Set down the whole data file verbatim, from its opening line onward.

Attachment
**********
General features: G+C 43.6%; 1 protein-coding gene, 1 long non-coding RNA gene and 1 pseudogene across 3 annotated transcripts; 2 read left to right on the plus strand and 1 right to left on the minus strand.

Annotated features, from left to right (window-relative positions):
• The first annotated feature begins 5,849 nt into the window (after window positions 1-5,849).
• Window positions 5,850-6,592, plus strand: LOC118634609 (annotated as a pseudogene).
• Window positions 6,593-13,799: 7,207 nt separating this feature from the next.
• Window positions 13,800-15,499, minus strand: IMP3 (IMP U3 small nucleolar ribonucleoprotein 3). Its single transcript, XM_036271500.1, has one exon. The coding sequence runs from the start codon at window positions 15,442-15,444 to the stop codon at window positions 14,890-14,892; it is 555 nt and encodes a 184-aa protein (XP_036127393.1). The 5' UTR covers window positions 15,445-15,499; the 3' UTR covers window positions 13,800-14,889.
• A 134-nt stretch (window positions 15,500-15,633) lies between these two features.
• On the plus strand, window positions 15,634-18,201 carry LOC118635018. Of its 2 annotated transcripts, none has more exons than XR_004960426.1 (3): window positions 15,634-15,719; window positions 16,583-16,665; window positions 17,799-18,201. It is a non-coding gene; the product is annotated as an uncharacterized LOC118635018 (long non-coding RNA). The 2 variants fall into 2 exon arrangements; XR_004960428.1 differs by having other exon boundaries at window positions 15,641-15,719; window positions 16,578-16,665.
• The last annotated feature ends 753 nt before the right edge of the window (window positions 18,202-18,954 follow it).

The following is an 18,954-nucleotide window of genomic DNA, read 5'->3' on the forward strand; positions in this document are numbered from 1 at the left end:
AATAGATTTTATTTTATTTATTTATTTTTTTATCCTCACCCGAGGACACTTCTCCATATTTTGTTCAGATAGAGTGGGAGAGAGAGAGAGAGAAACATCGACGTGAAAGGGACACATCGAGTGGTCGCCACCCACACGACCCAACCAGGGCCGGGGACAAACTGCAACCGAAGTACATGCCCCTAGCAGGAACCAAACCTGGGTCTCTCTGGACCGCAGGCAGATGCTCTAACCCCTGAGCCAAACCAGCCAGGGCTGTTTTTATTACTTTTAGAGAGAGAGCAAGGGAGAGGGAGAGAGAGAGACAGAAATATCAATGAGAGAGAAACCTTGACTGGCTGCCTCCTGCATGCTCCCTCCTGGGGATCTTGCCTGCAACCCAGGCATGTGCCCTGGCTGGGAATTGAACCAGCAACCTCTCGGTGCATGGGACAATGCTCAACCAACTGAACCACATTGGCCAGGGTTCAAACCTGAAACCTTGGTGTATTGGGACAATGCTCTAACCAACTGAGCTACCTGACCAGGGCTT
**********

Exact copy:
General features: G+C 43.6%; 1 protein-coding gene, 1 long non-coding RNA gene and 1 pseudogene across 3 annotated transcripts; 2 read left to right on the plus strand and 1 right to left on the minus strand.

Annotated features, from left to right (window-relative positions):
• The first annotated feature begins 5,849 nt into the window (after window positions 1-5,849).
• Window positions 5,850-6,592, plus strand: LOC118634609 (annotated as a pseudogene).
• Window positions 6,593-13,799: 7,207 nt separating this feature from the next.
• Window positions 13,800-15,499, minus strand: IMP3 (IMP U3 small nucleolar ribonucleoprotein 3). Its single transcript, XM_036271500.1, has one exon. The coding sequence runs from the start codon at window positions 15,442-15,444 to the stop codon at window positions 14,890-14,892; it is 555 nt and encodes a 184-aa protein (XP_036127393.1). The 5' UTR covers window positions 15,445-15,499; the 3' UTR covers window positions 13,800-14,889.
• A 134-nt stretch (window positions 15,500-15,633) lies between these two features.
• On the plus strand, window positions 15,634-18,201 carry LOC118635018. Of its 2 annotated transcripts, none has more exons than XR_004960426.1 (3): window positions 15,634-15,719; window positions 16,583-16,665; window positions 17,799-18,201. It is a non-coding gene; the product is annotated as an uncharacterized LOC118635018 (long non-coding RNA). The 2 variants fall into 2 exon arrangements; XR_004960428.1 differs by having other exon boundaries at window positions 15,641-15,719; window positions 16,578-16,665.
• The last annotated feature ends 753 nt before the right edge of the window (window positions 18,202-18,954 follow it).

The following is an 18,954-nucleotide window of genomic DNA, read 5'->3' on the forward strand; positions in this document are numbered from 1 at the left end:
AATAGATTTTATTTTATTTATTTATTTTTTTATCCTCACCCGAGGACACTTCTCCATATTTTGTTCAGATAGAGTGGGAGAGAGAGAGAGAGAAACATCGACGTGAAAGGGACACATCGAGTGGTCGCCACCCACACGACCCAACCAGGGCCGGGGACAAACTGCAACCGAAGTACATGCCCCTAGCAGGAACCAAACCTGGGTCTCTCTGGACCGCAGGCAGATGCTCTAACCCCTGAGCCAAACCAGCCAGGGCTGTTTTTATTACTTTTAGAGAGAGAGCAAGGGAGAGGGAGAGAGAGAGACAGAAATATCAATGAGAGAGAAACCTTGACTGGCTGCCTCCTGCATGCTCCCTCCTGGGGATCTTGCCTGCAACCCAGGCATGTGCCCTGGCTGGGAATTGAACCAGCAACCTCTCGGTGCATGGGACAATGCTCAACCAACTGAACCACATTGGCCAGGGTTCAAACCTGAAACCTTGGTGTATTGGGACAATGCTCTAACCAACTGAGCTACCTGACCAGGGCTT